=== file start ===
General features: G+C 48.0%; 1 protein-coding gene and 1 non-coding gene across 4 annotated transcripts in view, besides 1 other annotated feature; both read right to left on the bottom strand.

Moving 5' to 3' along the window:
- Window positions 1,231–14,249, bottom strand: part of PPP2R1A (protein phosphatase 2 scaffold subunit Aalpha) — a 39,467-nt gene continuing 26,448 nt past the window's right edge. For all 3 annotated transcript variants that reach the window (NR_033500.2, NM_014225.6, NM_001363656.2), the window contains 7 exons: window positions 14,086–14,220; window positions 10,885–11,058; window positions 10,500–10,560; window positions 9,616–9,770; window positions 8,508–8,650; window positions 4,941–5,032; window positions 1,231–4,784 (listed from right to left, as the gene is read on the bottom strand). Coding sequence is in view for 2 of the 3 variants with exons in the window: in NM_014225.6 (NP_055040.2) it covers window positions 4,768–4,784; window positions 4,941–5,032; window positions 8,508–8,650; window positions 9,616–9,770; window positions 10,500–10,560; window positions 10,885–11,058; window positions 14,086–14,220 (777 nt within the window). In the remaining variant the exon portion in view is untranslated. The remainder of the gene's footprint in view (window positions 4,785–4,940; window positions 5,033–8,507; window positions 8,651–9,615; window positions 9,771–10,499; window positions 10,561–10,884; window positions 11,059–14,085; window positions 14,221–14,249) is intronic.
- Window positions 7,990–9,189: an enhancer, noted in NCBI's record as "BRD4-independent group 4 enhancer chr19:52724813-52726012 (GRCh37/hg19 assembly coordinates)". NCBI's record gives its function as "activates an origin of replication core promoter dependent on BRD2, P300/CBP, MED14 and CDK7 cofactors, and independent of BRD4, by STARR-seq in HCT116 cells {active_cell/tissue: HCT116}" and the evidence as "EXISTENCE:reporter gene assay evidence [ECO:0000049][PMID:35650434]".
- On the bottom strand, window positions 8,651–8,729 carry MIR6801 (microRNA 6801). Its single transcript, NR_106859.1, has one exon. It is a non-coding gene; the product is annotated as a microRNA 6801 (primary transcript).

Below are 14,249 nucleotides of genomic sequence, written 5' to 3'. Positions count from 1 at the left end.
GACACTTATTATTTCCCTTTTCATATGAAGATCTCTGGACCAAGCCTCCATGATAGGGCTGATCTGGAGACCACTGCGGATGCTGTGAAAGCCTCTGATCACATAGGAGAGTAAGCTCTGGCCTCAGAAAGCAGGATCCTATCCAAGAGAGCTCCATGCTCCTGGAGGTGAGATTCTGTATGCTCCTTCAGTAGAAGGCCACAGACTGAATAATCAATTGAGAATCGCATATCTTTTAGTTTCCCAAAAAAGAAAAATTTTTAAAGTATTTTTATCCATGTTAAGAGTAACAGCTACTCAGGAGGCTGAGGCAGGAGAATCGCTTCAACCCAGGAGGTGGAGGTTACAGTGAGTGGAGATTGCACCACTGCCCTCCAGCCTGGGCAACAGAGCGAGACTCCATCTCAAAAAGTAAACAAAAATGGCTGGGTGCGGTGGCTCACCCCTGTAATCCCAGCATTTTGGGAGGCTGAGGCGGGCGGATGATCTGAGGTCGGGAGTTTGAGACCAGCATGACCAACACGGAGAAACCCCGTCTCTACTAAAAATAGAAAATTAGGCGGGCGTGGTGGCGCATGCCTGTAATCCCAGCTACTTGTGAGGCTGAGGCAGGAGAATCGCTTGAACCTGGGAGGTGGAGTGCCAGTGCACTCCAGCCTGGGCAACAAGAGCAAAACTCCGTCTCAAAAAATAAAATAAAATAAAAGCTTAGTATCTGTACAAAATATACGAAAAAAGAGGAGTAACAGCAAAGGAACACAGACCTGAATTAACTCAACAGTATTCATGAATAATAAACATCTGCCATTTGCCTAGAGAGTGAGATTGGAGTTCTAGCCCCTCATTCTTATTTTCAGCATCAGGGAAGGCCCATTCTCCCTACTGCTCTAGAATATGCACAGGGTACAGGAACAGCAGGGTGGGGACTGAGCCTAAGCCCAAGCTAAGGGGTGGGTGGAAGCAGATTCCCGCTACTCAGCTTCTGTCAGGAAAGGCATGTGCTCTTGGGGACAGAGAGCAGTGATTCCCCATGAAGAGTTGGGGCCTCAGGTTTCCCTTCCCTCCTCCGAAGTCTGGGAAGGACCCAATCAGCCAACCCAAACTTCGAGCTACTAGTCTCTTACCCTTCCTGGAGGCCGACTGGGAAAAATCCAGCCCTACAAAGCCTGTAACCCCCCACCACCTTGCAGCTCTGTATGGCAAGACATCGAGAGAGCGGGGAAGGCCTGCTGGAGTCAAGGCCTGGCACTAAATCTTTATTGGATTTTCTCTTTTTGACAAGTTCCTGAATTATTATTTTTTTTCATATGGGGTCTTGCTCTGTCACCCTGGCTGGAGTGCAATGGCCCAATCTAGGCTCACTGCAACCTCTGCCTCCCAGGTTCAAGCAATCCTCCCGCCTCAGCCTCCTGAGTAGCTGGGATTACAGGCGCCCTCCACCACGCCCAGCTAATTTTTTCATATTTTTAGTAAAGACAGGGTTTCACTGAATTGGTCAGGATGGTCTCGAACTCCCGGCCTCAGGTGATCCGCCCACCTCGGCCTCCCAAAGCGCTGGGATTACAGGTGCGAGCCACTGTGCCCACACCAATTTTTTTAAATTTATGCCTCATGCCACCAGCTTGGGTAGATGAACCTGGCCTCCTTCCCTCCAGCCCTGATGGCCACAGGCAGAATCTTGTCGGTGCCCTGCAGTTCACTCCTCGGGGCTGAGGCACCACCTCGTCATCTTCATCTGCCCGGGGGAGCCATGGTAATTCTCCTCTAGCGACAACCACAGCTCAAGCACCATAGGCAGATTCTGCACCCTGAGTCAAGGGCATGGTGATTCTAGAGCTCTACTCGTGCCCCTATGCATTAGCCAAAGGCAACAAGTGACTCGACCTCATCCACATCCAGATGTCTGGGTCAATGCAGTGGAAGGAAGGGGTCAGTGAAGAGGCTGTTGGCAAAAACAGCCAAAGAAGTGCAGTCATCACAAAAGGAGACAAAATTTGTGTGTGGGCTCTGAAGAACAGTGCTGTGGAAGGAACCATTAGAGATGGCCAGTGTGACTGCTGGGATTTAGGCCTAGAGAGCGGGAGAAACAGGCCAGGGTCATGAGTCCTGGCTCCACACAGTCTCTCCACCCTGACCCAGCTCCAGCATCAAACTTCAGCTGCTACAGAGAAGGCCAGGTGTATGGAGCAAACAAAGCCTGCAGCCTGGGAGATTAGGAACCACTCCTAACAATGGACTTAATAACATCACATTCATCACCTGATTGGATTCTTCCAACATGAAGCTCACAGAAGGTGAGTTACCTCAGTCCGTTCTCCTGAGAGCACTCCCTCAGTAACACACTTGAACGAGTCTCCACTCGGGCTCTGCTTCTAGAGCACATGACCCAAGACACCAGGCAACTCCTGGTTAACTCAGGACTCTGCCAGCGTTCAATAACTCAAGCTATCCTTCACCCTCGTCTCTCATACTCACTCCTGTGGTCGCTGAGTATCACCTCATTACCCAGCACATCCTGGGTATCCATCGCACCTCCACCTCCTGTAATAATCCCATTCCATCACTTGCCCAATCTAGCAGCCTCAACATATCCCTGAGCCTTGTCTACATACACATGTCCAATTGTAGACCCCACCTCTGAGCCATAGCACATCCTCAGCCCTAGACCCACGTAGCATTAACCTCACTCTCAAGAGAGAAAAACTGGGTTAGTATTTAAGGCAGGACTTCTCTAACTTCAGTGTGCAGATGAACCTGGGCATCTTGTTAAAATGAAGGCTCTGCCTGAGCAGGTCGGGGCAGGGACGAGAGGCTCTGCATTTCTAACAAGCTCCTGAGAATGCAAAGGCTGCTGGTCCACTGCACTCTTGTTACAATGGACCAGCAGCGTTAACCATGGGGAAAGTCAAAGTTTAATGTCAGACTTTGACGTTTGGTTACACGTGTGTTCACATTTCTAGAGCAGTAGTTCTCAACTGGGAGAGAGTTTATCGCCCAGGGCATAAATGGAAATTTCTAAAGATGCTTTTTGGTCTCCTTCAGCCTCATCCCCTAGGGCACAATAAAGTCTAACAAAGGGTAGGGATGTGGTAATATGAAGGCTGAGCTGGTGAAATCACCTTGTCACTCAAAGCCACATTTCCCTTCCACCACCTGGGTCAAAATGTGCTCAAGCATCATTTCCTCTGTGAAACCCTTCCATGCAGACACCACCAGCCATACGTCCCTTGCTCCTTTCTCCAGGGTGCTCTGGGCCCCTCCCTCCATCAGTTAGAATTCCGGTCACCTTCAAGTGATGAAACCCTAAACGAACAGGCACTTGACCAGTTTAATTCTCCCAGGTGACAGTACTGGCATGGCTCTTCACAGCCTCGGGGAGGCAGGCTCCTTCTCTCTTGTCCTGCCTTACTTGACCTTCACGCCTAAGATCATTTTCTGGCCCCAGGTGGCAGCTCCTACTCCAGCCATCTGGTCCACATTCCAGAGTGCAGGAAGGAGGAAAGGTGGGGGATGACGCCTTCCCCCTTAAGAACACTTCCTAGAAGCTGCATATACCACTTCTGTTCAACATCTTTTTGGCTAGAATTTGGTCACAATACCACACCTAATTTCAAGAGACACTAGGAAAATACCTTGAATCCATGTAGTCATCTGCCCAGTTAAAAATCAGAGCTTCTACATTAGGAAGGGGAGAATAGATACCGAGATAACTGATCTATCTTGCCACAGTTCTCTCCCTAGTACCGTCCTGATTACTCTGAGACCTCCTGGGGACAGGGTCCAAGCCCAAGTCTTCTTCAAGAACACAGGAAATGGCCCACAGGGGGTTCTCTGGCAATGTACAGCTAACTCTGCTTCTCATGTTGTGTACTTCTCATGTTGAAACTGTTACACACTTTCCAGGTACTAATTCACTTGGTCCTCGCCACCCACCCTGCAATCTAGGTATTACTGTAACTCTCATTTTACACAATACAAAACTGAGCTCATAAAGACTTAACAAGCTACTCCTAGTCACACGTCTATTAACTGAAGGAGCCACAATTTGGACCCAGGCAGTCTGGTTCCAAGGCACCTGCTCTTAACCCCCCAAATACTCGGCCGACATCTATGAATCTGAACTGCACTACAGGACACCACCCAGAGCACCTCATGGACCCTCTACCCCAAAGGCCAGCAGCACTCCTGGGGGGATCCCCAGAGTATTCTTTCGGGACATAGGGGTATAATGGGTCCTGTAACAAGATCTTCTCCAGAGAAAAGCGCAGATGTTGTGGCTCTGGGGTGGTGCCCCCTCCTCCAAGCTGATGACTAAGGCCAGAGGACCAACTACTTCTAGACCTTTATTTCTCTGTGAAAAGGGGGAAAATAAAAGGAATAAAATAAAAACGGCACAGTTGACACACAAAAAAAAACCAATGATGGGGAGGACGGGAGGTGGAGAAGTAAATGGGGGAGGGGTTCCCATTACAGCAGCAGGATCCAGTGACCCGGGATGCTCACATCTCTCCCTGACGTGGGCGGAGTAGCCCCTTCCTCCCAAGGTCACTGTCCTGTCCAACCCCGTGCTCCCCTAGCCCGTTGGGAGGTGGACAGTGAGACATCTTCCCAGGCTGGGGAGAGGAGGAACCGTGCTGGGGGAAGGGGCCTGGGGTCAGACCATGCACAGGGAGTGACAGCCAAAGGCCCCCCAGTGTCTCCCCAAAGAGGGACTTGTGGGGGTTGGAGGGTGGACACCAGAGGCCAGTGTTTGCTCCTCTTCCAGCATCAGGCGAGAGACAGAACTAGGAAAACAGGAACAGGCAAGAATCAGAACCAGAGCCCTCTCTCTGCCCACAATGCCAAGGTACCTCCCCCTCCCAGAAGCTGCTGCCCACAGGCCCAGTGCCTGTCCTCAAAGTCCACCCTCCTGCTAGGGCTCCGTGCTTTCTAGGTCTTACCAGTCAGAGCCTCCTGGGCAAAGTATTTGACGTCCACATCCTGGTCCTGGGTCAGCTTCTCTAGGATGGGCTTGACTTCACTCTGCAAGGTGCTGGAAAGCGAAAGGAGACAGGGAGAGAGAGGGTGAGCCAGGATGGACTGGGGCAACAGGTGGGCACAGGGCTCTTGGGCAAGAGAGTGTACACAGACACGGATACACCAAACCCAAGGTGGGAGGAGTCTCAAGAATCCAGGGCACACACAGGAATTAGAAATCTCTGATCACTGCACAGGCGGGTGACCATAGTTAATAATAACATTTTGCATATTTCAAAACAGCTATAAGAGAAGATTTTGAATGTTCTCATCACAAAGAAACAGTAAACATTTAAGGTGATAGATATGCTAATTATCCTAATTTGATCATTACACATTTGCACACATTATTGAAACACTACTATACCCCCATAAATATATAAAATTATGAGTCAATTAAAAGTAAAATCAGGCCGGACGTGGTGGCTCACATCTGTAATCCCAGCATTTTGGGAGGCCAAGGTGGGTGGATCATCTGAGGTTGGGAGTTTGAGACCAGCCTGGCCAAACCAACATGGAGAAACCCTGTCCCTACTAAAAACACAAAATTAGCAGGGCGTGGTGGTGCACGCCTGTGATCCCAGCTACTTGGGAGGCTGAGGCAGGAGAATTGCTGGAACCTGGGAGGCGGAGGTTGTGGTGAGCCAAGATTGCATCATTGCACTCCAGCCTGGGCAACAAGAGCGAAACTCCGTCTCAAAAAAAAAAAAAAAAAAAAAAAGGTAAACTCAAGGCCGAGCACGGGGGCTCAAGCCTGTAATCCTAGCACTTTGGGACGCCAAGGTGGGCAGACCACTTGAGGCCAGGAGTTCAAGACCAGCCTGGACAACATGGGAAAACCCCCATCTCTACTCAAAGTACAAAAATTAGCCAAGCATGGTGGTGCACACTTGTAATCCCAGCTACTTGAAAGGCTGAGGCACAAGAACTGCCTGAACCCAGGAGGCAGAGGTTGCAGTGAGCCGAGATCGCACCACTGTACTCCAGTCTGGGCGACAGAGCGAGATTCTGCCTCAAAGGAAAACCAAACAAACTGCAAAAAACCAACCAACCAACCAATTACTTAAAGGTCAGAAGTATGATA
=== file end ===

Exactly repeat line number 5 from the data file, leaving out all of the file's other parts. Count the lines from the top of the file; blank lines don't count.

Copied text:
- On the bottom strand, window positions 8,651–8,729 carry MIR6801 (microRNA 6801). Its single transcript, NR_106859.1, has one exon. It is a non-coding gene; the product is annotated as a microRNA 6801 (primary transcript).